Moving the roles to LDAP / AD as a solution isn't going to address your root problem in a simple fat client architecture, but that isn't a reason not to do it, read on...
In the case of HIPAA security, we want to implement a system such that someone that knows database security and .NET internals can't hack your system by reverse engineering your application. If I were to audit your application, a disassembler and a network sniffer are two of the tools I'd use.
Don't get distracted with "we don't know who has the database password..." and all that. HIPAA doesn't depend on that. That isn't the application's concern. Actually in a HIPAA-secure environment, you will assume that certain people are authorized to maintain the system data, and it isn't up to you to solve all potential security problems in the organization. Likely the owner/doctor and system administrators will have access to all of it. Much of HIPAA is legal contract. A HIPAA security implementation requires you to place some level of burden on the customer to maintain the appropriate policies and procedures at their healthcare practice.
The customer, and their staff, will have all signed HIPAA contracts that pertain to their role in the customer organization. So will you, if you are engaged to install, maintain or support the system in any capacity that means you may touch data. All other partners, associates, including system administrators and third-party contractor, will usually be covered by BAA agreements, based on who they are and what data they may handle.
For an RBAC architecture, our job is to secure the application. As an PHI Application Architect, we are concerned, in our application, with security of PHI data from:
- Unauthenticated users
- Unauthorized users - Example: If I have roles(Technician), I should never be able to view data for roles(Physician, Nurse, Admin)
- Spoofed roles - the user is a Tech but claims he is a Doctor
To be HIPAA compliant the application must:
- Identify unauthorized access
- Identify which data was accessed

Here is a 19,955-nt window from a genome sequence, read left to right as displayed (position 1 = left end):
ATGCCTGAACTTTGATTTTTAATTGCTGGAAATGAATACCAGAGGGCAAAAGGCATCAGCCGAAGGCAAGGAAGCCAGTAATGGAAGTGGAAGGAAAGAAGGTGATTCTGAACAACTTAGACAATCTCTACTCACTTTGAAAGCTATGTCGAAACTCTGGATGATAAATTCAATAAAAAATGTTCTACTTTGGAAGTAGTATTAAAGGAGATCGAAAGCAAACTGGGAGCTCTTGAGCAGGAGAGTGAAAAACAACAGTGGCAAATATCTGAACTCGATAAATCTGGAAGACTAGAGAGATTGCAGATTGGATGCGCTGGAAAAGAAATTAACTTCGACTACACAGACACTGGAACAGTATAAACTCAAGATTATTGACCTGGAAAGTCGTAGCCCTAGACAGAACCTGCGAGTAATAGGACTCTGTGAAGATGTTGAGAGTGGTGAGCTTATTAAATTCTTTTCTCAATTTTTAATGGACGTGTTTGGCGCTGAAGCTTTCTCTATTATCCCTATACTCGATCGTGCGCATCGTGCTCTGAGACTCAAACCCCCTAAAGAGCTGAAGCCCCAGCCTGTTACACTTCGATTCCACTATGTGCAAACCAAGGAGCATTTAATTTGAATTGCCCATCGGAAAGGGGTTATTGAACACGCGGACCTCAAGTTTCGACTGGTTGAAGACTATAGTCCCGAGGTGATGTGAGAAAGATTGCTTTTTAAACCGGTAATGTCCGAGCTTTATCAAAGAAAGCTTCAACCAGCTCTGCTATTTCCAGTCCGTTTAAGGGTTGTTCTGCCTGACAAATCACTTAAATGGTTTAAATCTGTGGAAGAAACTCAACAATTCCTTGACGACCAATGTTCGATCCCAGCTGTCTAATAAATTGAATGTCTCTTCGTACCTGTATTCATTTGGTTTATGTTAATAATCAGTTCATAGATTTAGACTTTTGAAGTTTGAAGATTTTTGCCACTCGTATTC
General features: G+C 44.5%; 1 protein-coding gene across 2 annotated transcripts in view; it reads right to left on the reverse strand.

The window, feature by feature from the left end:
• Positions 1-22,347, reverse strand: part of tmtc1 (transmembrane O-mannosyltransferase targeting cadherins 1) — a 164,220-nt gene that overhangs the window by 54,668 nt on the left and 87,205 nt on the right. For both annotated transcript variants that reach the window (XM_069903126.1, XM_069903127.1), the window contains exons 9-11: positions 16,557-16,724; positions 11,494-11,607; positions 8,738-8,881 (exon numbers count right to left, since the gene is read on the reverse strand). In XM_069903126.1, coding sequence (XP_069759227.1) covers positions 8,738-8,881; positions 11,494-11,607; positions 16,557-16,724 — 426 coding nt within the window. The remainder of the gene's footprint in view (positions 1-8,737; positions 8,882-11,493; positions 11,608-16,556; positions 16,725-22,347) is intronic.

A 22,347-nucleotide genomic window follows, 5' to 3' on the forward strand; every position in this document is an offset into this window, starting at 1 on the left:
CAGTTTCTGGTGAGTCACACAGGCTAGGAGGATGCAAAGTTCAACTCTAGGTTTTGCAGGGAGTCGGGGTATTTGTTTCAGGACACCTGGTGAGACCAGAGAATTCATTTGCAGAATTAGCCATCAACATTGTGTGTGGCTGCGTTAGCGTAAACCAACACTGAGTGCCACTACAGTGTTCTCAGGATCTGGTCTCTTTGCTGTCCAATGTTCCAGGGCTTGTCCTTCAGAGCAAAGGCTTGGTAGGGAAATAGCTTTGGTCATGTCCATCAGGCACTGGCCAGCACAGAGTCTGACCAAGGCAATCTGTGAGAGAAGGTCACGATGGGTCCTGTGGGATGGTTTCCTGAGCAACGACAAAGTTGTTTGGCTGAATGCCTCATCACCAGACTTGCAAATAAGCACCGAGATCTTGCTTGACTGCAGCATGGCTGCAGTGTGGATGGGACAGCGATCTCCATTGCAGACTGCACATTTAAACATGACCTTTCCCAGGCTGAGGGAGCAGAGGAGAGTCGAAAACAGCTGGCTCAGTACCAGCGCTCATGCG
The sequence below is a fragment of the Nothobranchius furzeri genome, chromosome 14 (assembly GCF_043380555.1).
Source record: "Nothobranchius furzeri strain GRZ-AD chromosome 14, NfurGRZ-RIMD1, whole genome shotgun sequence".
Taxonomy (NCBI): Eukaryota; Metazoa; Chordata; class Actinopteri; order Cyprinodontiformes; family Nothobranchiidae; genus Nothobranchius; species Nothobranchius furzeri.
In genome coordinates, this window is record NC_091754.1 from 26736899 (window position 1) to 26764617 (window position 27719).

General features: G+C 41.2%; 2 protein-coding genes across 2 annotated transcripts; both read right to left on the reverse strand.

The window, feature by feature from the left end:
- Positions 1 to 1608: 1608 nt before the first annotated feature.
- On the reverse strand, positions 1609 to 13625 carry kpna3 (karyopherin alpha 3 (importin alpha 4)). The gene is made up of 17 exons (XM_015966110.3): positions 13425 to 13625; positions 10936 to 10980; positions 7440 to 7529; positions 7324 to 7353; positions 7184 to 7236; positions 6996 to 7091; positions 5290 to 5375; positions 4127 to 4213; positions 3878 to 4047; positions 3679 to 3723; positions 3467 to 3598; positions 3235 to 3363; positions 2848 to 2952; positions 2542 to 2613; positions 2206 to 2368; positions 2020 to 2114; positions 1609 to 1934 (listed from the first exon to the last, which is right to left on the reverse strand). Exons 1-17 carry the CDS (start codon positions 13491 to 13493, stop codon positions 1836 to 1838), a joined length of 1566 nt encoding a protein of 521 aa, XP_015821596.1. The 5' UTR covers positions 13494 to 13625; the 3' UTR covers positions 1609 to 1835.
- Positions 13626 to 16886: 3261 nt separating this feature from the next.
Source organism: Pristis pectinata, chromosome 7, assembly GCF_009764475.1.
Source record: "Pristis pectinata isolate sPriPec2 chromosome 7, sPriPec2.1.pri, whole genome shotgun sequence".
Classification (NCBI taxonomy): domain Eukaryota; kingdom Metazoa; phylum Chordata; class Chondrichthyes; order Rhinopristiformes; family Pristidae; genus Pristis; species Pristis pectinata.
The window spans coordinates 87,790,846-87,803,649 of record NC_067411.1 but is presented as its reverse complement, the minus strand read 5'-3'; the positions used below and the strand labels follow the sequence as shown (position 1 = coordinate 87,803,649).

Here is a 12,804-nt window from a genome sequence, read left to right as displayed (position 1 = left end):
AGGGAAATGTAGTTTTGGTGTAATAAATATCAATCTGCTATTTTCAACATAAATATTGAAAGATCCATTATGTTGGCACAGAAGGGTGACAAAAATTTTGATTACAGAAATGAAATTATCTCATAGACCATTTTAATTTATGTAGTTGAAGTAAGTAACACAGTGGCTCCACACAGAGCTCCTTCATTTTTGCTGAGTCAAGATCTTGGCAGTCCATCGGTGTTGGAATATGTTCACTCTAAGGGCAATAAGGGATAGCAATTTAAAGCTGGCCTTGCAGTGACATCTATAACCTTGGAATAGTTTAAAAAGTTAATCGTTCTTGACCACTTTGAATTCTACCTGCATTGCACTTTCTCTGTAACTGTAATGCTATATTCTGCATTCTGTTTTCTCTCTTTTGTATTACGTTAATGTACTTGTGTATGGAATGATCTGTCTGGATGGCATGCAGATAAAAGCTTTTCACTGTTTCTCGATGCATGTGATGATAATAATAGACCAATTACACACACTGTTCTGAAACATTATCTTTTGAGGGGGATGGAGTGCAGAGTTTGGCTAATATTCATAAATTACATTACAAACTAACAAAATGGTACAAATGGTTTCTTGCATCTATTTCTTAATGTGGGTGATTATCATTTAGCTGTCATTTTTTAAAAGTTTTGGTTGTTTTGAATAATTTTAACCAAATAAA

- Identify when it was accessed
- Identify where it was accessed
- Identify who accessed it
- Record the event
- Notify appropriate parties of the access in a timely fashion
Some companies use very broad definitions for a HIPAA compliant application, but in designing several EMR systems and having had to answer a lot of hard questions from customers, CEOs, auditors, and critics, I've learned that if I use sound computer science, I can formally prove that the system is secure (bugs notwithstanding).
So in that light, what does LDAP accomplish? There are a couple of benefits that have nothing to do with security:
- Stores roles for the organization in a standard format that a Windows system administrator might be more comfortable with.
- Centralizes roles such that other applications can share these roles, and you don't have to repeat yourself.
So it's a good thing. Large organizations have a lot of separate systems and a lot of duplicate data and entry. Particularly hospitals! If you can support LDAP and HL7, you can possibly plug in to their IT infrastructure (but usually with a bit of customization). To be competitive, it is a good feature.
But LDAP alone solves nothing regarding enforcement of roles and data access; you shouldn't make it a requirement to run your application (unless you are in the mid- to high-end space where the cost and skill set requirement is minor compared to the overall price of the application, or your application is for a specific organization that already has AD). For small "mom and pop" practices, your application should be turnkey, probably on a simple architecture of one or two PCs or a PC and a cheap server. We often think of healthcare practices as cash rich, but as I'm sure you know, the truth is many of them are not, or if they were, they have already been burned over and over by software vendors claiming to have the total solution. That said, I'll proceed now on pure technical aspects and leave your business to you.